• And lastly, the Internet and today’s knowledge tools have given our customers increasing commercial power. As we all know, salespeople can no longer simply be purveyors of unique information. They will be confronted with that and much more on the way in the door, so they must be capable of managing the problems and solutions that all this information surfaces.

We are all aware that what is needed, now more than ever, is a sales force capable of thinking quickly under pressure, crafting solutions to seemingly unrelated problems, and making good decisions — all while dealing with constantly changing market circumstances, information, and workloads.

So, where do such people come from and how do we help ourselves succeed in this vital area?

Let me suggest three critical areas for our consideration:

  • First, where do some of the best and brightest young sales talent and management trainees come from? Where do we find them and how do we attract them to the wholesale distribution industry in general and to our own companies in particular? What do we understand about these people and their search for the best employment and career?
  • Second, what can we, as individual wholesale distribution companies, do to improve our prospects for success with these individuals? How do we craft the best recruiting value proposition and mesh that with their goals and aspirations? And how can we improve the long-term chances for success with these people, better avoiding the costly and disruptive “churn” effect?
  • And third, what can NAW and our industry do to improve our “recruiting brand”? How do we broaden our target audience’s understanding of the vital role all wholesaler-distributors play in the success of the economy and delivering the lifestyles all our citizens enjoy?

Let me take these points in order.

On the subject of where we find talent . . . There is an emerging source of well-trained young people who have chosen “selling” as a career, and they’ve devoted themselves to academic and practical preparation within a wide variety of university programs. Today, more than 70 colleges and universities have instituted some level of “sales and selling process” education within their curricula. They range from basic selling elective courses within a general business degree to entire degree and major field of study programs that involve multiple years of concentrated effort in the art and science of selling. These programs repeatedly engage in national and now international, mock sales competitions that trace real-world selling challenges through to competitive solutions and feedback.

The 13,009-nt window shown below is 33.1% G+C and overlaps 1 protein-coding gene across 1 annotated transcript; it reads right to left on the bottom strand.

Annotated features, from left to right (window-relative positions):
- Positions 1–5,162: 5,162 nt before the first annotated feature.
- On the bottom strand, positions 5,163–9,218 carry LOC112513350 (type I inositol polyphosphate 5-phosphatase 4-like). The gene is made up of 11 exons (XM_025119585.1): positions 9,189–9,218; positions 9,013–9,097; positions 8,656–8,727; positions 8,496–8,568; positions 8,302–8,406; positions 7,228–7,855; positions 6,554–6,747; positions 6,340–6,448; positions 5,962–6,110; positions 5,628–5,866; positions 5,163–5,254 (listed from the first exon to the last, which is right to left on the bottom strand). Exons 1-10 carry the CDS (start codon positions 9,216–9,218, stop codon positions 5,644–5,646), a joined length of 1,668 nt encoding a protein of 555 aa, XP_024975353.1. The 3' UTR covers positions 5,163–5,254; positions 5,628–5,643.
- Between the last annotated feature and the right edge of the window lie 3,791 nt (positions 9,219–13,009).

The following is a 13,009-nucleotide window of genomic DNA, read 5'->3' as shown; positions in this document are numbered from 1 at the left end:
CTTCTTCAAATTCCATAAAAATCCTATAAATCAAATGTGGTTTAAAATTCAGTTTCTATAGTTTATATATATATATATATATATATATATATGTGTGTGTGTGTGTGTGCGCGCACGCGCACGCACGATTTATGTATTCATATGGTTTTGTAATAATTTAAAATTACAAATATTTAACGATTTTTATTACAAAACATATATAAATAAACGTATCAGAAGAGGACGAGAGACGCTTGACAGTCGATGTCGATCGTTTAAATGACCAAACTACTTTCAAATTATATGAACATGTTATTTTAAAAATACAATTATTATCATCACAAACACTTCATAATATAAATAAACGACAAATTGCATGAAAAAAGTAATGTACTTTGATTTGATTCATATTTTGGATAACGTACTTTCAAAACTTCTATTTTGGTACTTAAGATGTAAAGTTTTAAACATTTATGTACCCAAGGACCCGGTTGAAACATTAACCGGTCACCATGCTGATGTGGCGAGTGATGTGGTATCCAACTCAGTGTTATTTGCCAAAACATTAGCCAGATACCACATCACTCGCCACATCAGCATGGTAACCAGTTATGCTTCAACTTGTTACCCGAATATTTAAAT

I have gained personal exposure to these young people through my work with the Florida State University Sales Institute and the University of Washington. I’ll have more to say on this tomorrow morning during our session titled, “What Are You Doing to Protect Your Most Important Asset — Your Talent?”. . . but for now, know that graduates of these programs arrive to the business world fully schooled in the mechanics of the selling process, sales call interaction, and how to create value propositions and handle objections, to name just a few skill areas. These sales education programs enable us to then proceed quickly to provide education on our specific products and services, and on our industry. This means we are able to move our hires rapidly along toward becoming significant “result contributors.”

A Harvard Business Review study supports this notion — indicating that sales education program graduates reach a “break-even point” 30% faster than those without such training. It is an interesting further validation of these programs that, for instance, every graduate of the Florida State Sales Institute was employed at graduation throughout the last four years — every one, every year, notwithstanding the recession.

Of importance for us, as they pursue this field of study, these students come out seeking the kind of job environment that is the hallmark of wholesale distribution. Many of these programs have surveyed their graduating students with regard to their career decision priorities. Graduates look for companies where their energies and efforts can make an immediate impact, where they will have the opportunity to do important work from day one — work that contributes to the success of the company. They are looking for a company they can believe in and one that takes a training and development interest in their careers. They say they are looking for interesting and varied work and an industry that may offer a more rational long-term work–life balance.